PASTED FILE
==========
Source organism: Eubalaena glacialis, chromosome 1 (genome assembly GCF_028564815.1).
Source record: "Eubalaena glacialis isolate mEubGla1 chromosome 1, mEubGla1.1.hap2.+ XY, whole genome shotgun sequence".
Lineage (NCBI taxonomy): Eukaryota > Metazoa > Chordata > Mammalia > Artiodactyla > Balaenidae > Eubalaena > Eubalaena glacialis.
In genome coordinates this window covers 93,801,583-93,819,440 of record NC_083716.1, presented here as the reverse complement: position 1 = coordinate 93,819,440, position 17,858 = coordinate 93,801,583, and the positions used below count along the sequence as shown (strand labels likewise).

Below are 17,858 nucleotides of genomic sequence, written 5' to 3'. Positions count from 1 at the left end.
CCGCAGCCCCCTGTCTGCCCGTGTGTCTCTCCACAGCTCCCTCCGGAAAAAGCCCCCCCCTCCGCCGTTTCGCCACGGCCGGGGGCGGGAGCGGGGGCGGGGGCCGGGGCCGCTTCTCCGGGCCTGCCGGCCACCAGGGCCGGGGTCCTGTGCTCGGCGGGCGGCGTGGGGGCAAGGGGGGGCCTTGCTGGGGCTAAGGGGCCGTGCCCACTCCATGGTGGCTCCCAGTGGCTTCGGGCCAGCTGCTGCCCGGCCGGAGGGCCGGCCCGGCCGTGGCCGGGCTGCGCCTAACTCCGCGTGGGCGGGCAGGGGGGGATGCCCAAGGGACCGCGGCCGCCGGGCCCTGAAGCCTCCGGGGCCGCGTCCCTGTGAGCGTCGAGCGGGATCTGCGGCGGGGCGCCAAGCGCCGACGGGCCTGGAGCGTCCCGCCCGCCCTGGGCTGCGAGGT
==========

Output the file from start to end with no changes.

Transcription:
Source organism: Eubalaena glacialis, chromosome 1 (genome assembly GCF_028564815.1).
Source record: "Eubalaena glacialis isolate mEubGla1 chromosome 1, mEubGla1.1.hap2.+ XY, whole genome shotgun sequence".
Lineage (NCBI taxonomy): Eukaryota > Metazoa > Chordata > Mammalia > Artiodactyla > Balaenidae > Eubalaena > Eubalaena glacialis.
In genome coordinates this window covers 93,801,583-93,819,440 of record NC_083716.1, presented here as the reverse complement: position 1 = coordinate 93,819,440, position 17,858 = coordinate 93,801,583, and the positions used below count along the sequence as shown (strand labels likewise).

Below are 17,858 nucleotides of genomic sequence, written 5' to 3'. Positions count from 1 at the left end.
CCGCAGCCCCCTGTCTGCCCGTGTGTCTCTCCACAGCTCCCTCCGGAAAAAGCCCCCCCCTCCGCCGTTTCGCCACGGCCGGGGGCGGGAGCGGGGGCGGGGGCCGGGGCCGCTTCTCCGGGCCTGCCGGCCACCAGGGCCGGGGTCCTGTGCTCGGCGGGCGGCGTGGGGGCAAGGGGGGGCCTTGCTGGGGCTAAGGGGCCGTGCCCACTCCATGGTGGCTCCCAGTGGCTTCGGGCCAGCTGCTGCCCGGCCGGAGGGCCGGCCCGGCCGTGGCCGGGCTGCGCCTAACTCCGCGTGGGCGGGCAGGGGGGGATGCCCAAGGGACCGCGGCCGCCGGGCCCTGAAGCCTCCGGGGCCGCGTCCCTGTGAGCGTCGAGCGGGATCTGCGGCGGGGCGCCAAGCGCCGACGGGCCTGGAGCGTCCCGCCCGCCCTGGGCTGCGAGGT